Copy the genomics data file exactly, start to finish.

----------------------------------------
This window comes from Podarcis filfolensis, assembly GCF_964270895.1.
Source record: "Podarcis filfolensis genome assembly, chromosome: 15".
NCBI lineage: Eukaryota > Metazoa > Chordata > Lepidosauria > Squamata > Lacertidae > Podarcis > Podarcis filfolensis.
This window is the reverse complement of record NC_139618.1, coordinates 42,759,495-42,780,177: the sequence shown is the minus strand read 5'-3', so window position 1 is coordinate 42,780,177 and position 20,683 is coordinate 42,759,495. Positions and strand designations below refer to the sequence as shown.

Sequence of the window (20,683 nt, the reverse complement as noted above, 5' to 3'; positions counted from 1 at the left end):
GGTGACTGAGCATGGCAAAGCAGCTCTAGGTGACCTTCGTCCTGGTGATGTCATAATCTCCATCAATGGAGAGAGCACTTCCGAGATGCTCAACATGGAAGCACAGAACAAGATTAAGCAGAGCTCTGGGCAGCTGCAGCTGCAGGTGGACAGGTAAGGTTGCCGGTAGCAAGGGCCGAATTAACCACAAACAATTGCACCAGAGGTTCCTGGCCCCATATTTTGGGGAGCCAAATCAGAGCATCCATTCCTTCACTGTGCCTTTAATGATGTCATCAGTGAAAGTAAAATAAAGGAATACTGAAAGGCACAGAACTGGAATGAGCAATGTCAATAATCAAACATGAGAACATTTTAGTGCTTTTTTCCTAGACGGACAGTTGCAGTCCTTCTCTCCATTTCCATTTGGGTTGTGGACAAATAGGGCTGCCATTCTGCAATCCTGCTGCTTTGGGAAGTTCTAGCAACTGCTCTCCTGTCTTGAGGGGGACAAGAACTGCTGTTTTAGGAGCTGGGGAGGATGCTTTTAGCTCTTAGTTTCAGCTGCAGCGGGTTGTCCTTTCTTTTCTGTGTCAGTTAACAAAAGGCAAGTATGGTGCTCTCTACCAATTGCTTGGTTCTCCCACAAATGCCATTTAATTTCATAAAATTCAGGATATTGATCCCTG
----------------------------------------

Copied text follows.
This window comes from Podarcis filfolensis, assembly GCF_964270895.1.
Source record: "Podarcis filfolensis genome assembly, chromosome: 15".
NCBI lineage: Eukaryota > Metazoa > Chordata > Lepidosauria > Squamata > Lacertidae > Podarcis > Podarcis filfolensis.
This window is the reverse complement of record NC_139618.1, coordinates 42,759,495-42,780,177: the sequence shown is the minus strand read 5'-3', so window position 1 is coordinate 42,780,177 and position 20,683 is coordinate 42,759,495. Positions and strand designations below refer to the sequence as shown.

Sequence of the window (20,683 nt, the reverse complement as noted above, 5' to 3'; positions counted from 1 at the left end):
GGTGACTGAGCATGGCAAAGCAGCTCTAGGTGACCTTCGTCCTGGTGATGTCATAATCTCCATCAATGGAGAGAGCACTTCCGAGATGCTCAACATGGAAGCACAGAACAAGATTAAGCAGAGCTCTGGGCAGCTGCAGCTGCAGGTGGACAGGTAAGGTTGCCGGTAGCAAGGGCCGAATTAACCACAAACAATTGCACCAGAGGTTCCTGGCCCCATATTTTGGGGAGCCAAATCAGAGCATCCATTCCTTCACTGTGCCTTTAATGATGTCATCAGTGAAAGTAAAATAAAGGAATACTGAAAGGCACAGAACTGGAATGAGCAATGTCAATAATCAAACATGAGAACATTTTAGTGCTTTTTTCCTAGACGGACAGTTGCAGTCCTTCTCTCCATTTCCATTTGGGTTGTGGACAAATAGGGCTGCCATTCTGCAATCCTGCTGCTTTGGGAAGTTCTAGCAACTGCTCTCCTGTCTTGAGGGGGACAAGAACTGCTGTTTTAGGAGCTGGGGAGGATGCTTTTAGCTCTTAGTTTCAGCTGCAGCGGGTTGTCCTTTCTTTTCTGTGTCAGTTAACAAAAGGCAAGTATGGTGCTCTCTACCAATTGCTTGGTTCTCCCACAAATGCCATTTAATTTCATAAAATTCAGGATATTGATCCCTG